It's a dilemma faced by IT administrators everywhere. "We ran out of rack space, air conditioning capacity, and UPSes at the end of 2004, but we needed more servers," recalls George Rapp, senior vice president of IT for Stonebridge Bank, a regional institution in Pennsylvania. Getting more power in and more heat out was just not an option for the bank's datacenter, so Rapp consolidated multiple Unix servers into one box to reduce the physical footprint and delay the crisis. "But it got us only part of the way," he notes.
In 2005, EMC released VMware ESX version 2, giving Rapp a practical server virtualization option for the first time. By converting physical servers to virtual ones, several of which can run at a time on one physical server, the bank has dodged the capacity bullet. It has gone from having 131 physical servers to just 26, even though it has more server instances, and thus needs just two of its five racks and 37 percent of its UPS capacity. Even as the bank grows, it will be at least five years before server growth pushes its datacenter's physical space, power, and heat limits, Rapp says.
Today, the bank uses three Hewlett-Packard DL-585 servers to run VMware, each with four dual-core CPUs and 32GB of RAM. Rapp chose the AMD-powered DL-385 over the Intel-powered DL-380 model because his tests showed the DL-385 could run about 25 VMs while the DL-380 could run just 12. "We have 77 critical VMs on the three servers," Rapp notes.
Putting so many eggs in one basket can increase risk if a physical server fails, so he hasn't fully loaded any of the DL-585s. Worst case: One physical server could run all the mission-critical VMs, Rapp says. To further ensure availability in case of disaster, the bank has connected all the servers via SAN, so it can quickly move the server images to other equipment if necessary, using the EMC VMotion utility. (VMotion requires that all servers have the same CPU family, forcing a full refresh for all VMware servers, rather than permitting an incremental replacement strategy, Rapp notes.) The VM configuration software also resides on the SAN, so it is available no matter what VMware servers are up. "We realized that it [the VM image] is just data," he says.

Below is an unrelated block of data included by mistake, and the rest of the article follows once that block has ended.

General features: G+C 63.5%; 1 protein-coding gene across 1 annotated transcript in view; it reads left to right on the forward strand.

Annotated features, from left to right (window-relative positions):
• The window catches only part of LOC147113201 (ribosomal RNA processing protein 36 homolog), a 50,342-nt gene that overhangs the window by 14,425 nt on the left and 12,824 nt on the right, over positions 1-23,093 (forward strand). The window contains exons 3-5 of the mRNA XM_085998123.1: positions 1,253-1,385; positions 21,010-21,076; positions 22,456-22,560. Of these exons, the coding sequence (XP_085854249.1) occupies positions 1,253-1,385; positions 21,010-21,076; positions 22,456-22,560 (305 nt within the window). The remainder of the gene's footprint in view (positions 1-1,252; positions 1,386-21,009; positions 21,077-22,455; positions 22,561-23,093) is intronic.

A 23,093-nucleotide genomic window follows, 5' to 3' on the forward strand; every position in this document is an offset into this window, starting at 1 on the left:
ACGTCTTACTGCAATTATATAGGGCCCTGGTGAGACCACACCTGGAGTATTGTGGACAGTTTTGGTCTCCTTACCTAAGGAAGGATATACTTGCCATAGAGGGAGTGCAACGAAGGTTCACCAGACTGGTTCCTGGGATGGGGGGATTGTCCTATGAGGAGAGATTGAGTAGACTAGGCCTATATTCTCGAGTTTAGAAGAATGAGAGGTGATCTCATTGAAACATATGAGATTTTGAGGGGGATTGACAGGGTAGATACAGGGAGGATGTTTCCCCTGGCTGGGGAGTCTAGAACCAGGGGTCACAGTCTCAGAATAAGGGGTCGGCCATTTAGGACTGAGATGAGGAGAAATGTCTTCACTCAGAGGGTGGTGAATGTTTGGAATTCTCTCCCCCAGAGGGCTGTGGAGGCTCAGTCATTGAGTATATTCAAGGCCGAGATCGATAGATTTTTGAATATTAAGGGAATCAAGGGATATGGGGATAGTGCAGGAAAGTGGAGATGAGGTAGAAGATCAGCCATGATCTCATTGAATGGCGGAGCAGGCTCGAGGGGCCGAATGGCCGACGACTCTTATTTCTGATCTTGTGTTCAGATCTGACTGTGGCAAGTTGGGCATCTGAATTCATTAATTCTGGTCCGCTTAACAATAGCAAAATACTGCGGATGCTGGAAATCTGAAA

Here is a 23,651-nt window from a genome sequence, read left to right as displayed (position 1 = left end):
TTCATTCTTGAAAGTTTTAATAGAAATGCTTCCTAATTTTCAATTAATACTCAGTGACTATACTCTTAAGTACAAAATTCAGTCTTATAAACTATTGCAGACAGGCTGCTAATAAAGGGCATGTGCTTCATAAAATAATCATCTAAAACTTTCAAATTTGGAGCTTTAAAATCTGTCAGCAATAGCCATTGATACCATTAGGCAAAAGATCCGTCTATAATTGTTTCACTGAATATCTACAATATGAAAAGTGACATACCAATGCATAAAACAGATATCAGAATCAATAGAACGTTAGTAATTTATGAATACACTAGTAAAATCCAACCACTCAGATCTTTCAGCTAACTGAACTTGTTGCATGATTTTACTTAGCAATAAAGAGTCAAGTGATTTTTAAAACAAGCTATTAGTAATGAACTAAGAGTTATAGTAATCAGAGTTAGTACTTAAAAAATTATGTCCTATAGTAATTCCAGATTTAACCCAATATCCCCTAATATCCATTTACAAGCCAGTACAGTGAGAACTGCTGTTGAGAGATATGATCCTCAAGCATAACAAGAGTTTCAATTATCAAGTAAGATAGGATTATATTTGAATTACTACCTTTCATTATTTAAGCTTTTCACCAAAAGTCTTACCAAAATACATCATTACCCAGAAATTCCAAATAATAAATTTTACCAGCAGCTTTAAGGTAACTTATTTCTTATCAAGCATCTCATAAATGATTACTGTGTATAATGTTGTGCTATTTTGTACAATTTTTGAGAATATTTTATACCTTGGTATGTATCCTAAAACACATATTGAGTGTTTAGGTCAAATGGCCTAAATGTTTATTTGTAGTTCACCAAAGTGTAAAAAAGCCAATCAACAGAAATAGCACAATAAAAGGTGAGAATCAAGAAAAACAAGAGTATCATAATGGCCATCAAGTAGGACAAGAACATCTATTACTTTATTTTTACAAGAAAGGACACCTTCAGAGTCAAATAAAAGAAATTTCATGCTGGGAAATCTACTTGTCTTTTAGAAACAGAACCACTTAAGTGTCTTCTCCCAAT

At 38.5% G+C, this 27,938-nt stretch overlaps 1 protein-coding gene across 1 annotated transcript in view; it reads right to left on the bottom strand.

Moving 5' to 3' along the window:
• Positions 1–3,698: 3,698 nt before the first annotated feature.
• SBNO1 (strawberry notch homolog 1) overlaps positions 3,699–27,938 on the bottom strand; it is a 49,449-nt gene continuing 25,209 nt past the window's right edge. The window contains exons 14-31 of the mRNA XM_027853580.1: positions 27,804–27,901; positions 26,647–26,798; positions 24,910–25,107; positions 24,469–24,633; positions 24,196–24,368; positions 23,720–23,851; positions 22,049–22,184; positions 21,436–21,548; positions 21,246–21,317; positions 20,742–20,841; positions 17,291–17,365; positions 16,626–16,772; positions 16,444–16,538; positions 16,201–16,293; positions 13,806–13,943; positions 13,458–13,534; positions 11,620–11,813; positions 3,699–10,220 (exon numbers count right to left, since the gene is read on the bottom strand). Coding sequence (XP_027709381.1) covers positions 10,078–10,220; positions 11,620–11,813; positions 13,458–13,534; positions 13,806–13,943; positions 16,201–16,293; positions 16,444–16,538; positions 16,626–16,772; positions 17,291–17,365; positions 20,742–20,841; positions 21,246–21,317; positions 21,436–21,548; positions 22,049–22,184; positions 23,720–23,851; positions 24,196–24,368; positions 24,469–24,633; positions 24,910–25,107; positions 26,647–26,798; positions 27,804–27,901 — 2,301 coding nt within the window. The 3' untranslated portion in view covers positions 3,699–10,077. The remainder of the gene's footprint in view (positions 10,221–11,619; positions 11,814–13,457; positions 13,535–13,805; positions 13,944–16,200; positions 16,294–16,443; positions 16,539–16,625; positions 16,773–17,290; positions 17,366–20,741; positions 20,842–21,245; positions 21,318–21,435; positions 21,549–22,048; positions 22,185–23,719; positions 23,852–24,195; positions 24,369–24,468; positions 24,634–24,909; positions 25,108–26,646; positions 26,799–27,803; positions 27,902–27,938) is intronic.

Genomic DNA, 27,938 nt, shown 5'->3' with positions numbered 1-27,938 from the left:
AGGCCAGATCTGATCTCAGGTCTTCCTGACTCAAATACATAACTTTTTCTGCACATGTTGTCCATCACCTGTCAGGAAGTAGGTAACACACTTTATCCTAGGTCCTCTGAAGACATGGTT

The deployment of virtual servers as image data on a SAN also has reduced data management costs and the IT staff's travel requirements, Rapp notes. The bank needs fewer backup agents and defragmentation applications because it has fewer physical servers, he says, citing a cost decline from $230 per server per month to $31. Travel needs are reduced because if a server doesn't come up properly, IT staff can just reload the image from headquarters, saving a drive of as much as 260 miles round trip. "It's easier to manage remote branches now," Rapp says. Even at headquarters, "we don't even go into the server room any more," he says. "We don't even turn on the lights." Before using virtualization, IT staff had to go in several times a day to deal with server maintenance.
But there are some servers that virtualization just can't handle, Rapp notes, so they continue to reside on dedicated physical servers. Among those nonvirtualized servers are the VoIP servers, whose I/O needs are too high. The bank also keeps file servers on dedicated boxes to get the extra I/O speed — because virtualization makes several server instances share disks, CPUs, buses, and network connections, an I/O slowdown occurs. In many cases, that slowdown doesn't affect overall performance, but it can be an issue in I/O-intensive functions involving file servers, e-mail servers, and database servers, Rapp notes. "Everything that doesn't require sophisticated timing, specialized hardware, or high performance now goes onto VMware servers," he says.
In some cases, the VMs' operating systems can be tweaked to allow deployment as a virtual machine, Rapp says. That's the case for his RSA security-token servers, which needed to be fine-tuned to ensure there was no lag between the issuance of a new key and processing of a key response from a user. Sometimes, the issue is physical. For example, telephone-banking servers require special hardware cards for telephony functions, which can't be plugged into a VM.
Beyond better utilization and lower power consumption, virtualization lets the bank deploy servers faster, since it can create them in 10 to 20 minutes from standard images, rather than hand-install them as in physical environments — a two-week process, Rapp says. But the ease of deployment does have a dark side, he notes. Because it's so easy to make a new server, "proliferation is an issue," Rapp notes, one that could drive up overall management overhead.